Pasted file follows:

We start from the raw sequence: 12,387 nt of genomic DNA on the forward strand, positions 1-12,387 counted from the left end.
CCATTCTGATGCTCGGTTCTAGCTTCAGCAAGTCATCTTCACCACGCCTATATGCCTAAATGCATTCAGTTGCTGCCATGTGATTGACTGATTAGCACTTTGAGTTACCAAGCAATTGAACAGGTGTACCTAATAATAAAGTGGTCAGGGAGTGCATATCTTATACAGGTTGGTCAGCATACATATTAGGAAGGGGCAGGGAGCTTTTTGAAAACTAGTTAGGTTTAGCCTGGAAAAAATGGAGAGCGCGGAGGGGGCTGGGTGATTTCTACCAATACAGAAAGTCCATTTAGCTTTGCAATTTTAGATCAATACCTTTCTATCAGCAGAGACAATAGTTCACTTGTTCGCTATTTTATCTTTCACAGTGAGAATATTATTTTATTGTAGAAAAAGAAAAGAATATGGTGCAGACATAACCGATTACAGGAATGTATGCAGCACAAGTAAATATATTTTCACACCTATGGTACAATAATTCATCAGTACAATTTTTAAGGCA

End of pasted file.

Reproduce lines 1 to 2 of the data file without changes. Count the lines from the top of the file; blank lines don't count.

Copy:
We start from the raw sequence: 12,387 nt of genomic DNA on the forward strand, positions 1-12,387 counted from the left end.
CCATTCTGATGCTCGGTTCTAGCTTCAGCAAGTCATCTTCACCACGCCTATATGCCTAAATGCATTCAGTTGCTGCCATGTGATTGACTGATTAGCACTTTGAGTTACCAAGCAATTGAACAGGTGTACCTAATAATAAAGTGGTCAGGGAGTGCATATCTTATACAGGTTGGTCAGCATACATATTAGGAAGGGGCAGGGAGCTTTTTGAAAACTAGTTAGGTTTAGCCTGGAAAAAATGGAGAGCGCGGAGGGGGCTGGGTGATTTCTACCAATACAGAAAGTCCATTTAGCTTTGCAATTTTAGATCAATACCTTTCTATCAGCAGAGACAATAGTTCACTTGTTCGCTATTTTATCTTTCACAGTGAGAATATTATTTTATTGTAGAAAAAGAAAAGAATATGGTGCAGACATAACCGATTACAGGAATGTATGCAGCACAAGTAAATATATTTTCACACCTATGGTACAATAATTCATCAGTACAATTTTTAAGGCA